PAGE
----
"I was doing advertising sales for an outdoor magazine, and I started getting telephone calls from anglers wanting to know where they could hire a muskie guide," he says. "I tried to find guides, but none of the local ones wanted to fish for muskies. I finally agreed to take a couple of anglers out. I've been doing it ever since."

Nutty does about 80 trips a year, but he does it a little differently, putting his clients in the front of the boat so they get the first chance to fish areas while he operates the trolling motor and fishes from the back of the boat.

Nutty fishes for muskie from late January through February when weather permits, then from March through June. He starts fishing for them again in early October and continues through December.

"Muskie can be caught during the hotter summer months, but I usually don't fish then," he says. "Despite being a big fighter, they don't hold up well during the hot months. They are easy to stress in warm water, so I just leave them alone those months."

That's not to say Nutty stops guiding then. He just turns his attention to other lakes and fishes for bass and crappie-plus takes clients night fishing for rainbow trout and bass at Devils Kitchen Lake.

Have a question? Just ask.

Muskie anglers are neighborly fishermen. They stop and talk with one another throughout the day. In fact, this group of anglers might share more information about what they're using and where they're finding the fish than any other assemblage.

Muskie guide Al Nutty is no exception. The day we spent on Kinkaid Lake was just prior to a muskie tournament and Nutty was stopped numerous times while putting the boat in the water and throughout the day.

"I want anglers to have a good day, so I share information and answer as many questions as I can," he says. "If you see me on the lake and you have a question, just stop and ask me."

To learn more about muskie fishing, you can hire Nutty for a guided trip. His prices: two anglers for a half-day (5 hours): $150; 1 angler - $125. Two anglers for a full-day (sun-up to sundown): $250; 1 angler - $200.

You can book a trip by calling (618) 985-4105 or writing him at: 305 Nightingale Court, Carterville, Ill. 62918.

April 2000    17

Two Kentucky anglers enjoy a day fishing for muskie at southern, Illinois' Kinkaid Lake.

Nutty has caught hundreds of muskies since taking up the sport, the largest of which was 461/2 inches long. He's had bigger fish on the line, but didn't get them to the boat.

"No one catches as many muskie as they would like," he says. "There are days when you do everything right, but don't even see a fish. On those days you have to enjoy your surroundings. I tell people I have the messiest desk and most beautiful office in the state. My boat is my desk, and my office is 2,700 acres of water."

Muskie fishing can be phenomenal on Kinkaid Lake.

"What made muskie fishing so good early on was this lake was really unpressured," Nutty says. "It still isn't highly pressured because there aren't that many local muskie anglers. Locals prefer fishing for bass, crappie and catfish."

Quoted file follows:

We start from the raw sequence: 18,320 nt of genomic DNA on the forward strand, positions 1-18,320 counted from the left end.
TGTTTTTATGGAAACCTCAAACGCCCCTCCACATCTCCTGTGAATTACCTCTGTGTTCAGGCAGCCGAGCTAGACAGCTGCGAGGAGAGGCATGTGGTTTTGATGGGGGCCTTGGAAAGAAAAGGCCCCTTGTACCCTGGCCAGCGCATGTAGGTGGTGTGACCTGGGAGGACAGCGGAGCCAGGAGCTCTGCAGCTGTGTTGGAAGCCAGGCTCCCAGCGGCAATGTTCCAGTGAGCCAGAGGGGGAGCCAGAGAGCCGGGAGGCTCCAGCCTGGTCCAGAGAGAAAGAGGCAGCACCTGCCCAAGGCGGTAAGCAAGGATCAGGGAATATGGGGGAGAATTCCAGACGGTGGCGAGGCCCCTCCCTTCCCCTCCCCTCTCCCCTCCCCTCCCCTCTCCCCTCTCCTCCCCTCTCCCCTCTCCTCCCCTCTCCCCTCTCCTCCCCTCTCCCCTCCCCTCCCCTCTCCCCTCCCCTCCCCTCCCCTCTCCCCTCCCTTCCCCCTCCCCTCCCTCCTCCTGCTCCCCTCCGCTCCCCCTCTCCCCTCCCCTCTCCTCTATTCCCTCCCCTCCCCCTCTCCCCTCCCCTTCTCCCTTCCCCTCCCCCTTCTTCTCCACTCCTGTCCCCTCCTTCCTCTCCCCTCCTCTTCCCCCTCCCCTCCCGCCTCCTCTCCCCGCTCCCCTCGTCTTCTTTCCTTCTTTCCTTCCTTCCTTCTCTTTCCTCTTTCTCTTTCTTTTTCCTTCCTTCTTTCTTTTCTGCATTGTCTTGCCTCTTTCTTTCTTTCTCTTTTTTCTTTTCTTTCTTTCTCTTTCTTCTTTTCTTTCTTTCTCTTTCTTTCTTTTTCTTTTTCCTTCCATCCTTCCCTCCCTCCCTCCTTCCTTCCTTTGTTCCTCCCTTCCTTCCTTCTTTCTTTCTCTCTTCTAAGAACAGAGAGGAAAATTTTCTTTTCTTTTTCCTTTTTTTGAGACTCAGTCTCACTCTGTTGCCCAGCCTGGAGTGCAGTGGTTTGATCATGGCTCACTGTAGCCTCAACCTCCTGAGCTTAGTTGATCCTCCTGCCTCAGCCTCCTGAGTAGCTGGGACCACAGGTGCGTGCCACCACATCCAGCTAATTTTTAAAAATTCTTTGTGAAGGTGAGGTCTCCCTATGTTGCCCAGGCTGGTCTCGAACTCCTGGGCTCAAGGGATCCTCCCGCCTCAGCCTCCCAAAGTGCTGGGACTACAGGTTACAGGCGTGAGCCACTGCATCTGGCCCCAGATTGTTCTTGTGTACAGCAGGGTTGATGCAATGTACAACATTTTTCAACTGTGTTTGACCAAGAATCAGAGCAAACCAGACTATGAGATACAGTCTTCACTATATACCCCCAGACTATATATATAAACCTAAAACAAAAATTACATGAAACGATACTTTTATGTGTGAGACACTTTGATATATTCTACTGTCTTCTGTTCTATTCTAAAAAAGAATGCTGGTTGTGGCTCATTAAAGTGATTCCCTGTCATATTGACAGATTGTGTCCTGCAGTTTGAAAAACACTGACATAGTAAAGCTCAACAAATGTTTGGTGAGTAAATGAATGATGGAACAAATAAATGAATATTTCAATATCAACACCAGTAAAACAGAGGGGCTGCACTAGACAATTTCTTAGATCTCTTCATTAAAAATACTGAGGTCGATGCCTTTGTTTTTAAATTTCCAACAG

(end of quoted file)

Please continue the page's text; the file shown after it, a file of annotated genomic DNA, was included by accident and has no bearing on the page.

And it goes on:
Like most Illinois lakes, muskie reproduction is probably non-existent in Kinkaid. That means fish must be stocked yearly, further emphasizing the importance of catch and release fishing.

"The Department of Natural Resources has been great about making sure we have adequate numbers of muskie for stocking each year," Nutty says. "And my hat goes off to DNR for putting up the fish retention barrier that keeps muskie from going over the spillway. The spillway loss of muskies used to be tremendous."

Nutty advises novice muskie anglers to read up on the species, and to make sure they have the right equipment.

At a Glance:
Kinkaid Lake State Fish and Wildlife Area

Located in Jackson County, Kinkaid Lake is one of Illinois' prettiest lakes. Built as a water supply in 1968, the lake opened to the public in 1974. Featuring 2,750 acres of water and more than 90 miles of shoreline, the lake has winding water areas, numerous coves, standing timber, long points and sharp drops. In other words, ideal fishing habitat. It's also a deep lake, with water depths of 75 feet in some areas.

The topography varies from sandstone bluff to rolling hills with thick stands of oak/hickory forest. There also are plantings of prairie, cool-season grasses and wildlife food plots around the lake.

Ownership of the surrounding land is divided between DNR (4,000 acres), U.S. Forest Service (5,000 acres) and Kinkaid-Reed's Creek Conservancy District (300 acres).

Picnic areas with charcoal grills and restrooms are located at the Johnson Creek and Paul Ice recreation areas. The Ice area also has playground equipment. There is limited camping permitted on the Forest Service and Conservancy District land.